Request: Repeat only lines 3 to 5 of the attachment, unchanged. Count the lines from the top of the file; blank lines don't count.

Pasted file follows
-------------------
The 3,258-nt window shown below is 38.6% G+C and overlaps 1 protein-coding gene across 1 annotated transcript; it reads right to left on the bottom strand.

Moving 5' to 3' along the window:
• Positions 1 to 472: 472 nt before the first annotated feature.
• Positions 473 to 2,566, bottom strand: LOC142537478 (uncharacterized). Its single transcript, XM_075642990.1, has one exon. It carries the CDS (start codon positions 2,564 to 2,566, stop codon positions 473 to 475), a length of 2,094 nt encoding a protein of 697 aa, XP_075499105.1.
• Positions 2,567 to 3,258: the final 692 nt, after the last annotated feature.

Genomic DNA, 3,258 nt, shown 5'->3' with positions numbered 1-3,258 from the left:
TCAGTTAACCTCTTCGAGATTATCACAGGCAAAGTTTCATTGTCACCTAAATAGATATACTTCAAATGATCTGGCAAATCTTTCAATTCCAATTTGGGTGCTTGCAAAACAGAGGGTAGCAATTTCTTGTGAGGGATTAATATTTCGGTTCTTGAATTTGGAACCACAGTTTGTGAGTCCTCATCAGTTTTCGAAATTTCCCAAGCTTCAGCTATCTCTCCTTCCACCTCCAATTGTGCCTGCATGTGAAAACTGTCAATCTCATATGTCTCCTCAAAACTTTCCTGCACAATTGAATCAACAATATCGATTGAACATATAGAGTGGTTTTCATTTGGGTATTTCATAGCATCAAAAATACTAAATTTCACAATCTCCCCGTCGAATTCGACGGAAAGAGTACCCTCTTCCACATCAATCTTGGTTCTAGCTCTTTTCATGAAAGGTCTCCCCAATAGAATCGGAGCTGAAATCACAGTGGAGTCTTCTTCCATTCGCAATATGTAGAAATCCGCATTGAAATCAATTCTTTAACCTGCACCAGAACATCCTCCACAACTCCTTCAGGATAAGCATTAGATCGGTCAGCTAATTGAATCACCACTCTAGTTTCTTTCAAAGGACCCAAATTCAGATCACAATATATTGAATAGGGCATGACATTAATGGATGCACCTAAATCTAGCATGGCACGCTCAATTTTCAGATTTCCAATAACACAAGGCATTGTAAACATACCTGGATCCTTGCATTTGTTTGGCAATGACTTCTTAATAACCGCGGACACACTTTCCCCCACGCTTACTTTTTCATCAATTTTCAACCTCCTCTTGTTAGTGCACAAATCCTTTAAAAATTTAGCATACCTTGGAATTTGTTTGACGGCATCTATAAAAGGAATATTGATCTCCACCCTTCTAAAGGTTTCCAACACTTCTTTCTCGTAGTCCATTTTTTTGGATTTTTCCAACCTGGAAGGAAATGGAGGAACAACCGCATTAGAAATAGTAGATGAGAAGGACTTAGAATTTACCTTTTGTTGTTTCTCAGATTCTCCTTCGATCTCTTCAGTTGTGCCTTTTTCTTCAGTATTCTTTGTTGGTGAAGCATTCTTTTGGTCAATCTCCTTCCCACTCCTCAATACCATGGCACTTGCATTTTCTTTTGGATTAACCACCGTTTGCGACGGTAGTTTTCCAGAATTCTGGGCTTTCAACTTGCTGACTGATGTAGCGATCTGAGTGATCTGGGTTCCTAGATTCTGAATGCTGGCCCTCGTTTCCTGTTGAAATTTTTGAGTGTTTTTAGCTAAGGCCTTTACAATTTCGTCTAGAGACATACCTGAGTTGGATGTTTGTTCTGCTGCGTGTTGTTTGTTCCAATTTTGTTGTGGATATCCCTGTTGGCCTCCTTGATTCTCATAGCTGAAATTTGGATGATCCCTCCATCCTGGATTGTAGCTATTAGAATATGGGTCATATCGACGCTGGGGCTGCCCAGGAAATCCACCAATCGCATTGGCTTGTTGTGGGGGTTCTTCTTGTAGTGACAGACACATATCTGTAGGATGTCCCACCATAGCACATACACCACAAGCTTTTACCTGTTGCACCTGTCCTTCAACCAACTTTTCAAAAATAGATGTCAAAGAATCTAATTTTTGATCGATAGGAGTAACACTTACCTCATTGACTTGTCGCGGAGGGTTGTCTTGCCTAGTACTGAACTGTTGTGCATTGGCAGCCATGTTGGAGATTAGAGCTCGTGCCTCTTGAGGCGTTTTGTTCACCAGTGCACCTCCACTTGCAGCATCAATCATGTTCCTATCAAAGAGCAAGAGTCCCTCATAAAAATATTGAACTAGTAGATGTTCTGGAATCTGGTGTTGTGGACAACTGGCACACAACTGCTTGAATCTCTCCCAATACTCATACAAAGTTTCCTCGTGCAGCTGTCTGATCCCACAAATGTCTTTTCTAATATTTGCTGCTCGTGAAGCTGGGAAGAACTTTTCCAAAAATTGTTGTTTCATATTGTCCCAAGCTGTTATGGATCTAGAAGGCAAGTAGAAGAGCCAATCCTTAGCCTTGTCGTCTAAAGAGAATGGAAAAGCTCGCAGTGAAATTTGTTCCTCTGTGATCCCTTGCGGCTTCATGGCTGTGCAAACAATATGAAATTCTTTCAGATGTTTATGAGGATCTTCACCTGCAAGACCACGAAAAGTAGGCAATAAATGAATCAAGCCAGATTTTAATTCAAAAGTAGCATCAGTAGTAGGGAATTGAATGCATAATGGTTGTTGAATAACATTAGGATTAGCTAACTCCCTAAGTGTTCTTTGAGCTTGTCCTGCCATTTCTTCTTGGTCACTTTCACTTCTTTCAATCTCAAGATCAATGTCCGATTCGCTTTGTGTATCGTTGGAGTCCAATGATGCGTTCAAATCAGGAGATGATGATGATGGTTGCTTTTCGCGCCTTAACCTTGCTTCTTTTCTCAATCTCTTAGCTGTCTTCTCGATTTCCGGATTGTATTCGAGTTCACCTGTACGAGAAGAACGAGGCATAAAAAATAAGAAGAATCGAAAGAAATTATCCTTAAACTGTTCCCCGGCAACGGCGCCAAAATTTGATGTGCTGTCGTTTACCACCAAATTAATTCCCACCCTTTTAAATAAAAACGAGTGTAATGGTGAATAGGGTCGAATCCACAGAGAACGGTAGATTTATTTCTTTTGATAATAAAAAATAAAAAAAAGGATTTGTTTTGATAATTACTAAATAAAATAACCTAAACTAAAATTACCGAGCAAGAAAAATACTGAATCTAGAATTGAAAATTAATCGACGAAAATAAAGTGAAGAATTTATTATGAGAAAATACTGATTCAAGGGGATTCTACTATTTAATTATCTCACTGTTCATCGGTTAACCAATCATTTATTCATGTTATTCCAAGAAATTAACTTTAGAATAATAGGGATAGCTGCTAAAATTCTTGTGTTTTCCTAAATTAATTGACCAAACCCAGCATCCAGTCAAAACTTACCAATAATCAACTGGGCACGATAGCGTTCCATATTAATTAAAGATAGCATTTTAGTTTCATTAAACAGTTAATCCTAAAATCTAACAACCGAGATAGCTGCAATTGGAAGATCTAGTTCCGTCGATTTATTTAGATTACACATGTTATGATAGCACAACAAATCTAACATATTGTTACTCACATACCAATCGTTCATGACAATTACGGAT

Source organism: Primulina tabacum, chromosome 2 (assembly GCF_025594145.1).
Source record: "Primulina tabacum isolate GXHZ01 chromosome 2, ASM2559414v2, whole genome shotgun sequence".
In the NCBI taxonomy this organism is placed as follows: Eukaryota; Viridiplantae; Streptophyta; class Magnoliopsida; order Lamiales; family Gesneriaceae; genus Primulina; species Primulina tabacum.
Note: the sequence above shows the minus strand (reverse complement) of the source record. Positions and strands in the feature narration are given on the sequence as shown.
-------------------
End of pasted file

• Positions 1 to 472: 472 nt before the first annotated feature.
• Positions 473 to 2,566, bottom strand: LOC142537478 (uncharacterized). Its single transcript, XM_075642990.1, has one exon. It carries the CDS (start codon positions 2,564 to 2,566, stop codon positions 473 to 475), a length of 2,094 nt encoding a protein of 697 aa, XP_075499105.1.
• Positions 2,567 to 3,258: the final 692 nt, after the last annotated feature.